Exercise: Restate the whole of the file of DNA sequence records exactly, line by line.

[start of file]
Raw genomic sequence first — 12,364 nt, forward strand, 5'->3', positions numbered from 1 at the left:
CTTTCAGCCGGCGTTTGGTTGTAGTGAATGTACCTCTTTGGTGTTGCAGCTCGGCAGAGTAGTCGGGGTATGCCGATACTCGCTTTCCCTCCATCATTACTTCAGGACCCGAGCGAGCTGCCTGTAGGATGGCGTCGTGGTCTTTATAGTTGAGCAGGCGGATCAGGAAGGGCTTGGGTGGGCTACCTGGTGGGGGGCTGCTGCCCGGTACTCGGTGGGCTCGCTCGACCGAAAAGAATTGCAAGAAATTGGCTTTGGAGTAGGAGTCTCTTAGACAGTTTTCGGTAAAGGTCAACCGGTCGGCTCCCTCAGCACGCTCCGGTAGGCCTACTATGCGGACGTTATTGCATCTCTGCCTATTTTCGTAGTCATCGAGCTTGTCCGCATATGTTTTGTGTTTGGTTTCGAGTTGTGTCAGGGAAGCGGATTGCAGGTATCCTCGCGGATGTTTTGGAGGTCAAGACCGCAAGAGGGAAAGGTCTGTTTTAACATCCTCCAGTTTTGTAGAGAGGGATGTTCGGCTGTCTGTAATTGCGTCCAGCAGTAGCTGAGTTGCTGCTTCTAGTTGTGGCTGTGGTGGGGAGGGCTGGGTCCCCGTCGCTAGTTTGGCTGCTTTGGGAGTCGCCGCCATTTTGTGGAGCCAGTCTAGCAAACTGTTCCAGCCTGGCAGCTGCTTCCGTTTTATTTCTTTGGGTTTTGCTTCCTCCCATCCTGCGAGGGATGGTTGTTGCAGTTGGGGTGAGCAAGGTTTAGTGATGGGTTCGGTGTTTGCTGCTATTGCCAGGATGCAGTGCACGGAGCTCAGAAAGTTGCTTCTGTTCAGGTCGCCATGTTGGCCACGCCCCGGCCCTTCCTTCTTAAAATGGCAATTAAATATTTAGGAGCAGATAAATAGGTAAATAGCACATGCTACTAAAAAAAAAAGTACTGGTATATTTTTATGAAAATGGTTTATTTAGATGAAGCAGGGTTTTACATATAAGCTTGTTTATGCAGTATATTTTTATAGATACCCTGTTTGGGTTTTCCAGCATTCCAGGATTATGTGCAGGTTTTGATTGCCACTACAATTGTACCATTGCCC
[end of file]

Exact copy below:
Raw genomic sequence first — 12,364 nt, forward strand, 5'->3', positions numbered from 1 at the left:
CTTTCAGCCGGCGTTTGGTTGTAGTGAATGTACCTCTTTGGTGTTGCAGCTCGGCAGAGTAGTCGGGGTATGCCGATACTCGCTTTCCCTCCATCATTACTTCAGGACCCGAGCGAGCTGCCTGTAGGATGGCGTCGTGGTCTTTATAGTTGAGCAGGCGGATCAGGAAGGGCTTGGGTGGGCTACCTGGTGGGGGGCTGCTGCCCGGTACTCGGTGGGCTCGCTCGACCGAAAAGAATTGCAAGAAATTGGCTTTGGAGTAGGAGTCTCTTAGACAGTTTTCGGTAAAGGTCAACCGGTCGGCTCCCTCAGCACGCTCCGGTAGGCCTACTATGCGGACGTTATTGCATCTCTGCCTATTTTCGTAGTCATCGAGCTTGTCCGCATATGTTTTGTGTTTGGTTTCGAGTTGTGTCAGGGAAGCGGATTGCAGGTATCCTCGCGGATGTTTTGGAGGTCAAGACCGCAAGAGGGAAAGGTCTGTTTTAACATCCTCCAGTTTTGTAGAGAGGGATGTTCGGCTGTCTGTAATTGCGTCCAGCAGTAGCTGAGTTGCTGCTTCTAGTTGTGGCTGTGGTGGGGAGGGCTGGGTCCCCGTCGCTAGTTTGGCTGCTTTGGGAGTCGCCGCCATTTTGTGGAGCCAGTCTAGCAAACTGTTCCAGCCTGGCAGCTGCTTCCGTTTTATTTCTTTGGGTTTTGCTTCCTCCCATCCTGCGAGGGATGGTTGTTGCAGTTGGGGTGAGCAAGGTTTAGTGATGGGTTCGGTGTTTGCTGCTATTGCCAGGATGCAGTGCACGGAGCTCAGAAAGTTGCTTCTGTTCAGGTCGCCATGTTGGCCACGCCCCGGCCCTTCCTTCTTAAAATGGCAATTAAATATTTAGGAGCAGATAAATAGGTAAATAGCACATGCTACTAAAAAAAAAAGTACTGGTATATTTTTATGAAAATGGTTTATTTAGATGAAGCAGGGTTTTACATATAAGCTTGTTTATGCAGTATATTTTTATAGATACCCTGTTTGGGTTTTCCAGCATTCCAGGATTATGTGCAGGTTTTGATTGCCACTACAATTGTACCATTGCCC